HEROIN should be supplied free to addicts in Glasgow to help solve the city's burgeoning drugs problem, a Scottish Labour MP has proposed.
William McKelvey, whose Scottish Affairs Select Committee investigation into drug abuseout a British city via the National Health Service.
Handing out pure, clean supplies of the drug in Glasgow would, he adds, help to stop junkies making lethal opiate cocktails, which have killed around 300 youngsters in the past three years alone.
His proposals have been criticised by Labour's home affairs spokesman, government ministers, the police and Greater Glasgow Health Board. But a number of drugs counsellors, health professionals and addicts welcomed the idea.
In an interview with the Independent on Sunday, Mr McKelvey, who visited cities in Europe and the United States while compiling the select committee's report, published last summer, said the "grave extent" of drug abuse in Glasgow meant the city was "ripe for a radical new initiative".
He pointed out that most of the addicts who had died in recent years had overdosed after mixing heroin with other drugs - in particular, sleeping tablets, painkillers and alcohol. Junkies make the high-strength opiate cocktails because the quality of heroin on Glasgow streets has declined sharply in recent years.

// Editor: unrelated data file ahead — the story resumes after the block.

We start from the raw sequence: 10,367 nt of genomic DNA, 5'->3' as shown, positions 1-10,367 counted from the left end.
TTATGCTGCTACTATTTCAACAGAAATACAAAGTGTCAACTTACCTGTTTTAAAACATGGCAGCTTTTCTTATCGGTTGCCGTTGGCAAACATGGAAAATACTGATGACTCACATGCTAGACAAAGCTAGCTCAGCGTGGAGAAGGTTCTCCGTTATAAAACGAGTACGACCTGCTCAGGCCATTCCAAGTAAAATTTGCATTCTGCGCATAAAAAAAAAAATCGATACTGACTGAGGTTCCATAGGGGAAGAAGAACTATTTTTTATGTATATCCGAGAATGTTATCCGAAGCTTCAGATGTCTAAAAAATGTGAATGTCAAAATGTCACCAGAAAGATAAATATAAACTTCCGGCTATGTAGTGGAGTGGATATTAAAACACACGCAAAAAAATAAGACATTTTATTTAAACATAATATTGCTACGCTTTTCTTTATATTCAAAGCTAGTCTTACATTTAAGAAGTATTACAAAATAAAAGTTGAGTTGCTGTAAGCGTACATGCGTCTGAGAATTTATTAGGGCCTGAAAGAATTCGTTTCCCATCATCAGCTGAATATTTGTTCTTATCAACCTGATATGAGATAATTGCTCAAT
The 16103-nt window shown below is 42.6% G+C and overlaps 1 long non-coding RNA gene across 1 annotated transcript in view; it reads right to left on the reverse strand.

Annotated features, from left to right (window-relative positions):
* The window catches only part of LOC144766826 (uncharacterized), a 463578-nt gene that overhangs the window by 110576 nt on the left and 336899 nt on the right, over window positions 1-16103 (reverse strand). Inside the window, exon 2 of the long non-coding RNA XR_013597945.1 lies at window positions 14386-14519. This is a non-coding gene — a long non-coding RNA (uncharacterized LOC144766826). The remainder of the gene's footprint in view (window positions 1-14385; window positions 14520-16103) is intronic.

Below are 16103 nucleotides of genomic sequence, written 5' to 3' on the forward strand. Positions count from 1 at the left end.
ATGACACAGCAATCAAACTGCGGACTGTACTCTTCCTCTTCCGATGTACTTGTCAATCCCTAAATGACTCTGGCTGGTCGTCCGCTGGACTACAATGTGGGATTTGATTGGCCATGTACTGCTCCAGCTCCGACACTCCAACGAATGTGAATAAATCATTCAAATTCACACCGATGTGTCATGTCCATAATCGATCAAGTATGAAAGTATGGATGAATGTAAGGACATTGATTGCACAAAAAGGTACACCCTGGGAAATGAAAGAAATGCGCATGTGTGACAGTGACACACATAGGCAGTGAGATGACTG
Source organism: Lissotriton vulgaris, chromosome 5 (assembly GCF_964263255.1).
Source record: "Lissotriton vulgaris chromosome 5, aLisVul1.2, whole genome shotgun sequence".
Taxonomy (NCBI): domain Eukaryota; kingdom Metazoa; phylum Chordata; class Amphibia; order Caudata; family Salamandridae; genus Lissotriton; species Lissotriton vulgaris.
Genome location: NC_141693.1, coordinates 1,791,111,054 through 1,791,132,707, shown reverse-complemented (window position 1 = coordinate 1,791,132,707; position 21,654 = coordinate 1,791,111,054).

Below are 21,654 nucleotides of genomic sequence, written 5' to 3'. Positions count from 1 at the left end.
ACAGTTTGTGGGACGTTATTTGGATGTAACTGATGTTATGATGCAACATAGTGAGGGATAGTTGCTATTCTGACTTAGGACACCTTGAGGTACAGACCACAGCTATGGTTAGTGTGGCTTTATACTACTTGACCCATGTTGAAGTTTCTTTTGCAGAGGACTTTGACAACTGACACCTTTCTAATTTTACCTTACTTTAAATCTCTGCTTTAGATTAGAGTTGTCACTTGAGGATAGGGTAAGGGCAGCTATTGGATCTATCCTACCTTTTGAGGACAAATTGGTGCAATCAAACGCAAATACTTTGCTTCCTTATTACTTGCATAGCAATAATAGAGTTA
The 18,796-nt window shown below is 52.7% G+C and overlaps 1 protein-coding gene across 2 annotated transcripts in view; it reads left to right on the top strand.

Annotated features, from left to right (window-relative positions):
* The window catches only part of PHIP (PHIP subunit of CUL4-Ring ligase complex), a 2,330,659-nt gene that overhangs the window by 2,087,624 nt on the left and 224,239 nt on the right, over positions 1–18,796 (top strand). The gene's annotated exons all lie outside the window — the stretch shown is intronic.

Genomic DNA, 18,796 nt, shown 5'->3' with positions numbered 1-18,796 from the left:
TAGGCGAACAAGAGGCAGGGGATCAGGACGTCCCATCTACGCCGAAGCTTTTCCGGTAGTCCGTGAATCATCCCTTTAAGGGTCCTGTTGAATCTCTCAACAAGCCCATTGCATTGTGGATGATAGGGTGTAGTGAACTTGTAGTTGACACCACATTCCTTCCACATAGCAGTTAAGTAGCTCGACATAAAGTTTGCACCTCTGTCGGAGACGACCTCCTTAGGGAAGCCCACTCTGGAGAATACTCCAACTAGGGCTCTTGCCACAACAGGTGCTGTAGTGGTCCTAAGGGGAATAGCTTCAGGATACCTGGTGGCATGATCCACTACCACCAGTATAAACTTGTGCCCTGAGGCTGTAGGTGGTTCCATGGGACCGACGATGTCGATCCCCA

If clean, pure supplies of the drug were handed out by NHS doctors, Mr McKelvey said, addicts would stop mixing and the death rate would drop.
He explained: "In Britain the Government has acknowledged that people take drugs, and that addicts have special problems which require unusual solutions. The NHS has already met the needs of the drug-using population half-way in the interests of the public good by, for example, giving out free, clean needles to encourage safe injecting practices and reduce the level of HIV and hepatitis infection.
"In Glasgow, where heroin kills two young people on average each week, it is now time for the NHS to go the whole way. If pure, clean heroin was selectively decriminalised and supplied free to those addicts who wanted to kick their habit, it would drastically reduce the level of mixing and the death rate would decline. At the same time, drugs-related crime, which costs the city up to pounds 1bn each year, would drop. …